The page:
Summary and winning projects.
The fourth edition of DOCEXDOCE Europe was based in Belfast, Northern Ireland. A vibrant and historic city, Belfast was a primary site of conflict during 'The Troubles' (1968-1988), which lead to ongoing sectarian tension. While Protestant and Catholic communities live as close neighbors, a deep division has proven challenging to heal.
We asked participants to consider 'interface architecture' and we choose a specific area of conflict within the city. The Inner East (Protestant) and Short Strand (Catholic), along with the prime example of severed Madrid, a tall brick wall topped with barbed wire separating the waring communities, was the main focus.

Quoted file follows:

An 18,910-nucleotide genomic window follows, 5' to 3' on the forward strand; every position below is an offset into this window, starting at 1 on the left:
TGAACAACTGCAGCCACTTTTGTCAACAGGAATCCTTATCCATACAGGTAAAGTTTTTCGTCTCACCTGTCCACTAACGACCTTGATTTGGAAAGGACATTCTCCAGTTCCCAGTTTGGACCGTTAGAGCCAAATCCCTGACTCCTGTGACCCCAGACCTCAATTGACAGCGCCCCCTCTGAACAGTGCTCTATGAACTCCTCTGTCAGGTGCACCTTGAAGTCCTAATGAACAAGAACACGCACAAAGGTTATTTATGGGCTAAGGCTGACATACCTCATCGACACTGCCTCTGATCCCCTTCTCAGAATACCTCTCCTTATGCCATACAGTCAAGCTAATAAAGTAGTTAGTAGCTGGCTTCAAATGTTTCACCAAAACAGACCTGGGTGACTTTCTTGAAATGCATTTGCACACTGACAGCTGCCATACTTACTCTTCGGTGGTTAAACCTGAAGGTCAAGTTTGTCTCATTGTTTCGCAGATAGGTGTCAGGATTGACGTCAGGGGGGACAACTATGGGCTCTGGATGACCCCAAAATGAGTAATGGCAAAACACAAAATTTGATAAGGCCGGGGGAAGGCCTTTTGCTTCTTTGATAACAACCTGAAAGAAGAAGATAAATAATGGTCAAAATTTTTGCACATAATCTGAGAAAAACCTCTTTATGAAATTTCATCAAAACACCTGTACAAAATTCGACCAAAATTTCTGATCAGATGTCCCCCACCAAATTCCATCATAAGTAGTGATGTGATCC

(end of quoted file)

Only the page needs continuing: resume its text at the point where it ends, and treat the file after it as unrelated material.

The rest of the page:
Participants were free to propose an intervention anywhere within the realm of the two communities. They could use the existing infrastructure, remove structures and propose the development of new structures. While being encouraged to think optimistically and intellectually we issued the following questions as prompts:
Can architecture play a role in the reduction of violence, fear, anxiety, and destruction in Belfast?
Are there architectural alternatives to walls?
How can integration be encouraged, and is it necessary?